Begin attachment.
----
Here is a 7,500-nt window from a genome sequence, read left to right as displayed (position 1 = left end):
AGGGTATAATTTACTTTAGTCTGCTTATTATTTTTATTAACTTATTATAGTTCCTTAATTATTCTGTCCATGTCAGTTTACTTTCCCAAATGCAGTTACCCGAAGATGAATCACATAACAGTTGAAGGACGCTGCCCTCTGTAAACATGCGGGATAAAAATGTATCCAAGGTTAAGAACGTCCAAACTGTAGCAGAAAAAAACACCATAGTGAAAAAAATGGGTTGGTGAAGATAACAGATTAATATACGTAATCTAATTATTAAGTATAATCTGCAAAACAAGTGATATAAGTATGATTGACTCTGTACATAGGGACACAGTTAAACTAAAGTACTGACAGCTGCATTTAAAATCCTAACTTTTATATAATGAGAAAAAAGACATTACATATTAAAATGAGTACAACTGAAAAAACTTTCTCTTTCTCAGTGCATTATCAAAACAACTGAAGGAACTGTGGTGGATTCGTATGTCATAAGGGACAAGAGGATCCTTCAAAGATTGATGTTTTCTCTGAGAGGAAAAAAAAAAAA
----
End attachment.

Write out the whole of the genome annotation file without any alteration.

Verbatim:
Here is a 7,500-nt window from a genome sequence, read left to right as displayed (position 1 = left end):
AGGGTATAATTTACTTTAGTCTGCTTATTATTTTTATTAACTTATTATAGTTCCTTAATTATTCTGTCCATGTCAGTTTACTTTCCCAAATGCAGTTACCCGAAGATGAATCACATAACAGTTGAAGGACGCTGCCCTCTGTAAACATGCGGGATAAAAATGTATCCAAGGTTAAGAACGTCCAAACTGTAGCAGAAAAAAACACCATAGTGAAAAAAATGGGTTGGTGAAGATAACAGATTAATATACGTAATCTAATTATTAAGTATAATCTGCAAAACAAGTGATATAAGTATGATTGACTCTGTACATAGGGACACAGTTAAACTAAAGTACTGACAGCTGCATTTAAAATCCTAACTTTTATATAATGAGAAAAAAGACATTACATATTAAAATGAGTACAACTGAAAAAACTTTCTCTTTCTCAGTGCATTATCAAAACAACTGAAGGAACTGTGGTGGATTCGTATGTCATAAGGGACAAGAGGATCCTTCAAAGATTGATGTTTTCTCTGAGAGGAAAAAAAAAAAA